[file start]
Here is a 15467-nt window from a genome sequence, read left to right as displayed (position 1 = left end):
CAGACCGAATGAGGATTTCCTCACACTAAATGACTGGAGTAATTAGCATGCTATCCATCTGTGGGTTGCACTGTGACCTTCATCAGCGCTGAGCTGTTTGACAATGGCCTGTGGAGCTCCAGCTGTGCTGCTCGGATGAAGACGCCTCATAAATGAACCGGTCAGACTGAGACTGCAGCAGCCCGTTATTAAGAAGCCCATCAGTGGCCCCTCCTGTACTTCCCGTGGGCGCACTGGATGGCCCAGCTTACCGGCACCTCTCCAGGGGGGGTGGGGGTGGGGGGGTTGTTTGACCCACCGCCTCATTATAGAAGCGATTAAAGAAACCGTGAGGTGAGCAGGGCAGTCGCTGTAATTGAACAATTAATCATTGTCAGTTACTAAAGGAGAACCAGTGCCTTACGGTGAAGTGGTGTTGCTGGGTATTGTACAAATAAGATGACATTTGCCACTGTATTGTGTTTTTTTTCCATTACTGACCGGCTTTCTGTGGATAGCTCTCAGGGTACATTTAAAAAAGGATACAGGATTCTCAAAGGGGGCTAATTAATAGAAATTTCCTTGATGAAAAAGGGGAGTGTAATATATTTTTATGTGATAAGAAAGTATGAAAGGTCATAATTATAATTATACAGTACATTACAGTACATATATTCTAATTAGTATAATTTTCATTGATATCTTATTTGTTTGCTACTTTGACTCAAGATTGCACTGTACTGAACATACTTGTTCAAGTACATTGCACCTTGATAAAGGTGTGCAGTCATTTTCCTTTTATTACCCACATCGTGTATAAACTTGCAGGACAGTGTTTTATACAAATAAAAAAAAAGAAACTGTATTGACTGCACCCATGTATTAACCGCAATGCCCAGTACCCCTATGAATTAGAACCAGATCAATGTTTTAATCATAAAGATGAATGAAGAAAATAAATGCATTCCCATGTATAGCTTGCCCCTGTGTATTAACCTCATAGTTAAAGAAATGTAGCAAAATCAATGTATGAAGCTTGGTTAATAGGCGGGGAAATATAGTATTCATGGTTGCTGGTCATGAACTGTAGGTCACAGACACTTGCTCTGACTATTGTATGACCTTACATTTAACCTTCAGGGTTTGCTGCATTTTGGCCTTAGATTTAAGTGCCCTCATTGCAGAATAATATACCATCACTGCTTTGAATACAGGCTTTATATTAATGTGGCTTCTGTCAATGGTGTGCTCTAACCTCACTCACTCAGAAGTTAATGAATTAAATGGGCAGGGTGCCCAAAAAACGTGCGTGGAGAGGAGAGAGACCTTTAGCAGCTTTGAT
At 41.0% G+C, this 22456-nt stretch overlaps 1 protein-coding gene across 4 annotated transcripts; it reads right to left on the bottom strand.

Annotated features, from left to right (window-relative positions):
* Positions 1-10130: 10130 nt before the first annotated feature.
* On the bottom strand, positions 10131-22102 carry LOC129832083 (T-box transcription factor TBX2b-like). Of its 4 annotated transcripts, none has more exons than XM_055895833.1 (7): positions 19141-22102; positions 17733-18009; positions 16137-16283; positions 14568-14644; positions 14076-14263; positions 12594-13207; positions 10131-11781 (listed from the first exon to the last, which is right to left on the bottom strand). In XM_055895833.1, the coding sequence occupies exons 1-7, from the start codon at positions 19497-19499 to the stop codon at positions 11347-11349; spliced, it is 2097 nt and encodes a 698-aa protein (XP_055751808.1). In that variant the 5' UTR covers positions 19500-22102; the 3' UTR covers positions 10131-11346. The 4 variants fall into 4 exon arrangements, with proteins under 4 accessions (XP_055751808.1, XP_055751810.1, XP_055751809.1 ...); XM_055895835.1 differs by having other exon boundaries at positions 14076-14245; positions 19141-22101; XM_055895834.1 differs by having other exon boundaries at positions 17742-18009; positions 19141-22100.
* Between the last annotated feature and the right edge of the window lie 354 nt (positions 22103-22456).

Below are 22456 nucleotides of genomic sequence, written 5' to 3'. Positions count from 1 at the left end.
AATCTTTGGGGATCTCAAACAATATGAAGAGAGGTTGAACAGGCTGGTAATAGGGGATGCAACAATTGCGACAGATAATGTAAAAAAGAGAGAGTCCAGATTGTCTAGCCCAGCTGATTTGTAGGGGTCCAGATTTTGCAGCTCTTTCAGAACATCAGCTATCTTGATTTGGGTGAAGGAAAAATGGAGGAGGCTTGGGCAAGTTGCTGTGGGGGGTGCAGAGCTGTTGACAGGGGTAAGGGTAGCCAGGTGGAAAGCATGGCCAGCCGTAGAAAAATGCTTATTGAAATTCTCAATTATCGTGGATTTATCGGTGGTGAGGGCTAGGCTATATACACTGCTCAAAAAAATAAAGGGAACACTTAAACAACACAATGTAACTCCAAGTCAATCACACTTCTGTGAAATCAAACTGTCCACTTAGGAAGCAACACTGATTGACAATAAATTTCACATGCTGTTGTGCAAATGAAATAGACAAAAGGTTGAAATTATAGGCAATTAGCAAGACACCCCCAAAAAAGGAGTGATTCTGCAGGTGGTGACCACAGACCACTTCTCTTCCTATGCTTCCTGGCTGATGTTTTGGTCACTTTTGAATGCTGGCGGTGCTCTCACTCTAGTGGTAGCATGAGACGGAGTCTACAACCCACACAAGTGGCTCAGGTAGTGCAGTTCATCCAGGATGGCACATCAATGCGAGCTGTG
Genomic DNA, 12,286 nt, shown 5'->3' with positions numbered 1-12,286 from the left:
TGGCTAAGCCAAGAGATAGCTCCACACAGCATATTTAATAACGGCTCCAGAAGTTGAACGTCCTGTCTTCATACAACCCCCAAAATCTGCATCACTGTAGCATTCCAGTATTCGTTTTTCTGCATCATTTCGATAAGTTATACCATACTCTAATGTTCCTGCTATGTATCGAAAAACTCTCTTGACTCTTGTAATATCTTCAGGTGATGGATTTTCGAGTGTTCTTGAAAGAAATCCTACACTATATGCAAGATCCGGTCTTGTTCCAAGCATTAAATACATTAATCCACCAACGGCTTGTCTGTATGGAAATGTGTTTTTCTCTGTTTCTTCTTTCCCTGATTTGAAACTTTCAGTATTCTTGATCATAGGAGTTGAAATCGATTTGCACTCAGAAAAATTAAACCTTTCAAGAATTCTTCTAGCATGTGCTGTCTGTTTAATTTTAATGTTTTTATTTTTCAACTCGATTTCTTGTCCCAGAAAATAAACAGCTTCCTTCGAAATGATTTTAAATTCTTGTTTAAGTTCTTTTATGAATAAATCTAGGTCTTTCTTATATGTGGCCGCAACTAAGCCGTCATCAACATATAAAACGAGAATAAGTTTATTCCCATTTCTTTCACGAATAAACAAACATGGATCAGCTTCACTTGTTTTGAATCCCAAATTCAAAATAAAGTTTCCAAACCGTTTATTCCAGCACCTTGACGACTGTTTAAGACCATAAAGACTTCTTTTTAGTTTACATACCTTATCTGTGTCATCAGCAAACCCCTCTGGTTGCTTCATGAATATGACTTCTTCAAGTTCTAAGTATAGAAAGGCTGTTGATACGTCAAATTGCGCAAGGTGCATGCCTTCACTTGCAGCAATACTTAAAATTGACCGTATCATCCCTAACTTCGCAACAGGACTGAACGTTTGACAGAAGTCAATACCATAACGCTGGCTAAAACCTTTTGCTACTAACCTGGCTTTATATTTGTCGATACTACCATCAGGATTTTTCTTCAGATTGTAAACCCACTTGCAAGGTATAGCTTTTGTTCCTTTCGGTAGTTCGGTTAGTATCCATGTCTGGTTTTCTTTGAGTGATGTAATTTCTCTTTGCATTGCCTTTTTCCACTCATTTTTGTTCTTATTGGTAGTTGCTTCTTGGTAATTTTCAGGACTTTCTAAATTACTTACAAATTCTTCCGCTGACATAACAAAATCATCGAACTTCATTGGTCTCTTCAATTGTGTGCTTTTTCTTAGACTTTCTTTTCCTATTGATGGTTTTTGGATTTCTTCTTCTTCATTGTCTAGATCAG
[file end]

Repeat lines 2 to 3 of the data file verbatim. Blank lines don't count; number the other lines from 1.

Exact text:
CAGACCGAATGAGGATTTCCTCACACTAAATGACTGGAGTAATTAGCATGCTATCCATCTGTGGGTTGCACTGTGACCTTCATCAGCGCTGAGCTGTTTGACAATGGCCTGTGGAGCTCCAGCTGTGCTGCTCGGATGAAGACGCCTCATAAATGAACCGGTCAGACTGAGACTGCAGCAGCCCGTTATTAAGAAGCCCATCAGTGGCCCCTCCTGTACTTCCCGTGGGCGCACTGGATGGCCCAGCTTACCGGCACCTCTCCAGGGGGGGTGGGGGTGGGGGGGTTGTTTGACCCACCGCCTCATTATAGAAGCGATTAAAGAAACCGTGAGGTGAGCAGGGCAGTCGCTGTAATTGAACAATTAATCATTGTCAGTTACTAAAGGAGAACCAGTGCCTTACGGTGAAGTGGTGTTGCTGGGTATTGTACAAATAAGATGACATTTGCCACTGTATTGTGTTTTTTTTCCATTACTGACCGGCTTTCTGTGGATAGCTCTCAGGGTACATTTAAAAAAGGATACAGGATTCTCAAAGGGGGCTAATTAATAGAAATTTCCTTGATGAAAAAGGGGAGTGTAATATATTTTTATGTGATAAGAAAGTATGAAAGGTCATAATTATAATTATACAGTACATTACAGTACATATATTCTAATTAGTATAATTTTCATTGATATCTTATTTGTTTGCTACTTTGACTCAAGATTGCACTGTACTGAACATACTTGTTCAAGTACATTGCACCTTGATAAAGGTGTGCAGTCATTTTCCTTTTATTACCCACATCGTGTATAAACTTGCAGGACAGTGTTTTATACAAATAAAAAAAAAGAAACTGTATTGACTGCACCCATGTATTAACCGCAATGCCCAGTACCCCTATGAATTAGAACCAGATCAATGTTTTAATCATAAAGATGAATGAAGAAAATAAATGCATTCCCATGTATAGCTTGCCCCTGTGTATTAACCTCATAGTTAAAGAAATGTAGCAAAATCAATGTATGAAGCTTGGTTAATAGGCGGGGAAATATAGTATTCATGGTTGCTGGTCATGAACTGTAGGTCACAGACACTTGCTCTGACTATTGTATGACCTTACATTTAACCTTCAGGGTTTGCTGCATTTTGGCCTTAGATTTAAGTGCCCTCATTGCAGAATAATATACCATCACTGCTTTGAATACAGGCTTTATATTAATGTGGCTTCTGTCAATGGTGTGCTCTAACCTCACTCACTCAGAAGTTAATGAATTAAATGGGCAGGGTGCCCAAAAAACGTGCGTGGAGAGGAGAGAGACCTTTAGCAGCTTTGAT
At 41.0% G+C, this 22456-nt stretch overlaps 1 protein-coding gene across 4 annotated transcripts; it reads right to left on the bottom strand.